Steinhart/Debaufre Ocean One Review
The subject of this review, the Ocean One, is the first Swiss made automatic diver I have owned. (The previously reviewed Sandoz was only water resistant to 100 meters and thus was not fully a diver’s watch.) The watch came to me by virtue of a big sale that the folks at Steinhart are holding. The reason for the sale is related to that second name in the review title-Debaufre. It seems that another watchmaker(Steinhausen-whose watches are, to my knowledge, powered by Chinese made movements and look nothing like Steinhart’s) apparently felt that the names of the two companies were too close for trademark comfort, so to speak. Rather than spend lots of time and money defending themselves against a threatened lawsuit (and suits of this nature can drag on for years) Steinhart chose to change the name of their company. The name they went with (after making sure there would be no similar trade name issues) is Debaufre. Peter Debaufre was a watchmaker in the late seventeenth and early eighteenth centuries who developed a new type of escapement mechanism and was the first watchmaker to set moving parts into jeweled pivots to cut friction and improve durability. The Steinhart folks feel that this is a fitting name that honors a largely ignored detail of watch making past. It’s a gutsy move on their part and isn’t without risk, the good will and P.R. that they have built up so far is now on the line. I personally wish them the best of luck as I have been a big fan of their watches. Anyway, with the change, the newly named company had an inventory of watches on hand that still had the old name and now needed to be to be sold off. Thus the aforementioned sale, which I think is still going on at the time of this writing. I won’t say what I paid for this one but the price was substantially lower than what it was a few months ago, and that original price was pretty good then.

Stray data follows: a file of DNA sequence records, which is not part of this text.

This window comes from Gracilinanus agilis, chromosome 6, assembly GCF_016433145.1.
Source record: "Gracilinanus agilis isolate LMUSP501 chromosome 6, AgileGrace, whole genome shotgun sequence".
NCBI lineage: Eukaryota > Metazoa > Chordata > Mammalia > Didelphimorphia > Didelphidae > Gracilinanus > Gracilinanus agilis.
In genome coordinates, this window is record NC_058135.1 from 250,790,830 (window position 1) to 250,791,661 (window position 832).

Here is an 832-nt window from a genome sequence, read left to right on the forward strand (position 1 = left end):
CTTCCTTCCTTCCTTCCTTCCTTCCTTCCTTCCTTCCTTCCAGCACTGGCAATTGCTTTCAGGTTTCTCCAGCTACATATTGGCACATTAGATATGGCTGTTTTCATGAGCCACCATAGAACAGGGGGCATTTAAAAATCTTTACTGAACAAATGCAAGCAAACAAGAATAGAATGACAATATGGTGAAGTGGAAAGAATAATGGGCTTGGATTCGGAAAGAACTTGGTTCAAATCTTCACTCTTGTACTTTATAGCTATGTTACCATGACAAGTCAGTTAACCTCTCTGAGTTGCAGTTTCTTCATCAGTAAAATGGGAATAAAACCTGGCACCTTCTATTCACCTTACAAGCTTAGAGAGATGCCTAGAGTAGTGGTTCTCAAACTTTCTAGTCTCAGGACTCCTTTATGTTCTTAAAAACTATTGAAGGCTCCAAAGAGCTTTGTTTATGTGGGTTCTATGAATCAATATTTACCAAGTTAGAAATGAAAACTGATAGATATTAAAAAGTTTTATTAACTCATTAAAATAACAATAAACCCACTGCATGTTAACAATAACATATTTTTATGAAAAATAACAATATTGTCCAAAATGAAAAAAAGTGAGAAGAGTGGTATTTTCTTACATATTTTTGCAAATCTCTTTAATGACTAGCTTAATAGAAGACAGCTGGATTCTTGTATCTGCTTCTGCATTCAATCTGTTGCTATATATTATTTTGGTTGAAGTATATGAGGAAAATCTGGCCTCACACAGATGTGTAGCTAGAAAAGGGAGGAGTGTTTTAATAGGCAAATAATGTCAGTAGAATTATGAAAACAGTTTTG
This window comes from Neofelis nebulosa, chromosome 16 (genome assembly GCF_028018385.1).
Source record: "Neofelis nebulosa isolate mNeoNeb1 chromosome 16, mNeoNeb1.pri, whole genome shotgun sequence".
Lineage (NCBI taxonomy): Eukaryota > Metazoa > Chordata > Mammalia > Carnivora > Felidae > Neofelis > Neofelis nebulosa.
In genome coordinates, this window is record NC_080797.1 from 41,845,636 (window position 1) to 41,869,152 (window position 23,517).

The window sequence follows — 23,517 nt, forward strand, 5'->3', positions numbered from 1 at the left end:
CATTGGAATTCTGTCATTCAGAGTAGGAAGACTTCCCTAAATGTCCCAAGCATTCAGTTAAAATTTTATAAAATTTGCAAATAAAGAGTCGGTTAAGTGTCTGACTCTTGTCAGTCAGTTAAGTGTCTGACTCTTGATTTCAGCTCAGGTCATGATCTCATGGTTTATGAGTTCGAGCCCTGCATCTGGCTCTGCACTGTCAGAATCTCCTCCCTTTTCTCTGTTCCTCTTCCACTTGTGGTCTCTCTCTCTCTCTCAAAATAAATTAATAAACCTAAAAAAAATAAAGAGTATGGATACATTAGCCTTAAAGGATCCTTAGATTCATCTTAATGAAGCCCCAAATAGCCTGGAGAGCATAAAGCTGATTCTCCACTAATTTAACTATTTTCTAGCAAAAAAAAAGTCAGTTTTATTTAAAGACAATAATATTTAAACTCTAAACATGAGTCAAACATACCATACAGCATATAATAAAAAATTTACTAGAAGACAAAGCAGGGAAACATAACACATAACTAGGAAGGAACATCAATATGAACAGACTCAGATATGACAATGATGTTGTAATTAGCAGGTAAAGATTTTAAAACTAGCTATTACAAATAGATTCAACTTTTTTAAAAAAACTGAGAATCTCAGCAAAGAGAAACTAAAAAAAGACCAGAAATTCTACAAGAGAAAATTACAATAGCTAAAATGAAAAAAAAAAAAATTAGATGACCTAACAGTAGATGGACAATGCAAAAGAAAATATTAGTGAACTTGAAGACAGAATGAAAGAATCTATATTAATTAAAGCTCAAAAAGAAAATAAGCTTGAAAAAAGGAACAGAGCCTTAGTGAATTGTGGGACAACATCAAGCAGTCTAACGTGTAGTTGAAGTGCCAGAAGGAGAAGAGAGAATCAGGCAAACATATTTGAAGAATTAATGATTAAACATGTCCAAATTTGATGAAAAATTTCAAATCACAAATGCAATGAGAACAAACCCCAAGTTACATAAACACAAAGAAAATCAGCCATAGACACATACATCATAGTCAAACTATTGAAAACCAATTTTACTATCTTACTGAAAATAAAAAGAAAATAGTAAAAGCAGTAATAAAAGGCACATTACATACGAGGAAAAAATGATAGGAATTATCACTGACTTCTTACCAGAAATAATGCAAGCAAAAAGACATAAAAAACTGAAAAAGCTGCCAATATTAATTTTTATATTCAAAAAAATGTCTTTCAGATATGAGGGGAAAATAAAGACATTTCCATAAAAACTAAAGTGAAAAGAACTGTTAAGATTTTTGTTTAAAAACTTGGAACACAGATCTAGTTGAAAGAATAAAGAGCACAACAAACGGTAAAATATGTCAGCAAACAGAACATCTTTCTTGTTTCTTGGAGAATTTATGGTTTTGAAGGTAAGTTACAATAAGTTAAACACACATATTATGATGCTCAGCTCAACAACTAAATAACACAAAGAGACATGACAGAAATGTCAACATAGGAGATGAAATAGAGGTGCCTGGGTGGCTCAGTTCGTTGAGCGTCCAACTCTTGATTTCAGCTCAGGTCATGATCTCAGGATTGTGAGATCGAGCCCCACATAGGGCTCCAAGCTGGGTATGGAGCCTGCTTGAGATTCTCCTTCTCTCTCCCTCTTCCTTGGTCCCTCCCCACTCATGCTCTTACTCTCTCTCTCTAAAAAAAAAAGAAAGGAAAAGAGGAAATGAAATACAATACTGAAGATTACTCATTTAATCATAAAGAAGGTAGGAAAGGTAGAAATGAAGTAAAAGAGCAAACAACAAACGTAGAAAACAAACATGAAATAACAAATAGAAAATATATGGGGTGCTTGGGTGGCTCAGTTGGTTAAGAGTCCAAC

On to the watch itself. The Ocean One is a big stainless steel watch, stylistically modeled on the Rolex Submariner but larger all around. The watch measures 42mm in width (46mm including the crown), 51mm lug to lug, 22mm band lug width and 14mm thick. The crystal is sapphire (best to ward off scratches) and includes a cyclops magnifier over the date window (the first I have owned that actually provides useful magnification). Internally, the Ocean One is powered by ETA’s 2824-2 25 jewel automatic movement, a proven workhorse known for its durability and accuracy. The lume on the hands and face is white superluminova, the best type short of tritium tubes. In my observation it remained visible for a few hours in darkness, more than adequate for most users. As for water resistance, the Ocean One is rated at 300 meters, which is more than high enough for just about anyone. 300 meters is seriously deep. The bezel rotates in a counter-clockwise direction only, with a nice firm action and has an embedded luminous marker. (The bezel on a diver’s watch should never move in a clockwise direction. If knocked out of position underwater it could accidentally extend a dive time past the safe limit of available air in the tank). The watch uses a heavy, solid link bracelet which thankfully included solid end links. (I am not a big fan of hollow end links, they tend to rattle and bend). The clasp is a flip lock design, that while not the best one of its type that I have seen (the adjustment range could be better), does get the job done well enough. (I have heard from the folks at Steinhart/Debaufre that the new models have an improved bracelet). Lastly, the watch can be hacked and hand wound and includes a nice sized, signed crown.
The Ocean One wears very comfortably despite its large size. In my opinion, anyone who appreciates nice watches would find a lot to like here . If, like me, you admire the looks of a Rolex diver but don’t have the coin for one (my kids and my $ go to private school I’m afraid) but don’t want to buy an obvious Rolex copy, the Ocean One is an excellent choice. It looks great, is quite accurate and should have no trouble surviving extended exposure to water. Best of all, it won’t break the bank. Grab one while you can.